New Hampshire Gov. Chris Sununu said he "strongly recommends" towns still hold elections Tuesday, despite an impending snowstorm.
Local elections for most towns were scheduled for Tuesday, the same day the storm is expected. Some towns rescheduled elections because of the forecast. But state laws say the elections have to take place regardless of the weather.
Some towns, such as Candia, which moved its elections to Thursday, pointed to another state law that says in the event of a "weather emergency" on or before a voting day or a deliberative session, the town moderator can reschedule up to two hours beforehand.
Sununu said the state won't mandate towns to hold elections because there is differing opinion on the laws related to local elections. He and Attorney General Joe Foster had a conference call with town officials Monday to discuss options.
He said towns are postponing elections "at their risk," suggesting they could be open to lawsuits for voter suppression. His office is recommending towns that choose to move their elections make sure someone is available to provide absentee ballots during the scheduled voting time.
Sununu did not have an exact number of how many towns have moved their elections.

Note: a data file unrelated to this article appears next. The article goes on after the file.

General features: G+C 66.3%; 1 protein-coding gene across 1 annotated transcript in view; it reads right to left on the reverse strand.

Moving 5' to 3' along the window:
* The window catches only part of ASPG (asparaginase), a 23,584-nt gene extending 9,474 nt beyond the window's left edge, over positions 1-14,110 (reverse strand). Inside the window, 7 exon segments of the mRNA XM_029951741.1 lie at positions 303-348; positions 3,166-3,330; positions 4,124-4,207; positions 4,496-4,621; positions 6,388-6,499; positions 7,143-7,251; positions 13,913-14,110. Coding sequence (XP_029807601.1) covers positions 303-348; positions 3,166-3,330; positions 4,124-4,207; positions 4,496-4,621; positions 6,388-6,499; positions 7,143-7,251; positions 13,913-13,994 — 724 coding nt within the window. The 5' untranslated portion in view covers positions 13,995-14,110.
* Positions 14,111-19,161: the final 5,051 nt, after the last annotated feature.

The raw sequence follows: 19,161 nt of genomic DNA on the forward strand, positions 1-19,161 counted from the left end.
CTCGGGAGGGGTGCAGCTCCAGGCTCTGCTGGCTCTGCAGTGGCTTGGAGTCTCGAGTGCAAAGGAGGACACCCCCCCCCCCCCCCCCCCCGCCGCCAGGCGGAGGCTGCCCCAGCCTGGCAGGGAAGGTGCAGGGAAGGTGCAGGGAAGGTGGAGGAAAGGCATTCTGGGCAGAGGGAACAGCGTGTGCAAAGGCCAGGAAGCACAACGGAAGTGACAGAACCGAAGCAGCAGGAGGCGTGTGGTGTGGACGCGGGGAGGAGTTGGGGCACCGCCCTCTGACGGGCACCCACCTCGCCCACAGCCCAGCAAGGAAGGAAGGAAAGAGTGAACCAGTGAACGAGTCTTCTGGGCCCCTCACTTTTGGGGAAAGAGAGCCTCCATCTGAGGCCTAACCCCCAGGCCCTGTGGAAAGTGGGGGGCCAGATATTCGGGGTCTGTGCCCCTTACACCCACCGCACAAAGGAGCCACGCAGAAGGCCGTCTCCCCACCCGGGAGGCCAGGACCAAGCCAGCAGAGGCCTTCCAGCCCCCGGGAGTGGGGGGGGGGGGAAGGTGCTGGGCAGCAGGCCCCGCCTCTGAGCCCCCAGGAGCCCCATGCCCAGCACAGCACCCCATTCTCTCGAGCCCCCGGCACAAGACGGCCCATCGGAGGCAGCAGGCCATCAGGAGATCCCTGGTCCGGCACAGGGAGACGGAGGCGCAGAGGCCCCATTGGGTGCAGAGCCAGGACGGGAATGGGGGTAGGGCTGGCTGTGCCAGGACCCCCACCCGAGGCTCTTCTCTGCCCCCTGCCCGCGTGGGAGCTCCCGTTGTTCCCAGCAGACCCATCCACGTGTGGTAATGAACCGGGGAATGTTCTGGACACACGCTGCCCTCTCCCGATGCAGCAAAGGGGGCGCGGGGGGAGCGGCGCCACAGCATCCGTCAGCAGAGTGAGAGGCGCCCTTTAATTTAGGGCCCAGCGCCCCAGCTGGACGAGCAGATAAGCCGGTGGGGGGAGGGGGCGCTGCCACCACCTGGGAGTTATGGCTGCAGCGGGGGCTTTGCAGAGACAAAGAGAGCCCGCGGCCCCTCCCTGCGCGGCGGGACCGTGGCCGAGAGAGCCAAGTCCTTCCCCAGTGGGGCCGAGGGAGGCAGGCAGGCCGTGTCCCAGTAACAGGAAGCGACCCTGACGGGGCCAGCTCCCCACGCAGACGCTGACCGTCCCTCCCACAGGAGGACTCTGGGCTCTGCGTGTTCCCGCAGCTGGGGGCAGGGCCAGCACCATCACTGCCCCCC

Democratic Leaders said they will submit emergency legislation in an effort to reduce the confusion.
"As elected officials, we have a solemn duty to ensure the safety of our citizens and no election should require voters to risk their safety in order to participate," Senate Democratic Leader Jeff Woodburn and House Democratic Leader Steven Shurtleff said in a joint statement. "Our election workers and town moderators are well-trained and take the task of facilitating transparent and fair elections seriously. We should trust them to make the best decision for their communities and for the safety of their people."
The legislation will be introduced Wednesday and will seek to ensure that results from any elections postponed due to the storm are enforceable.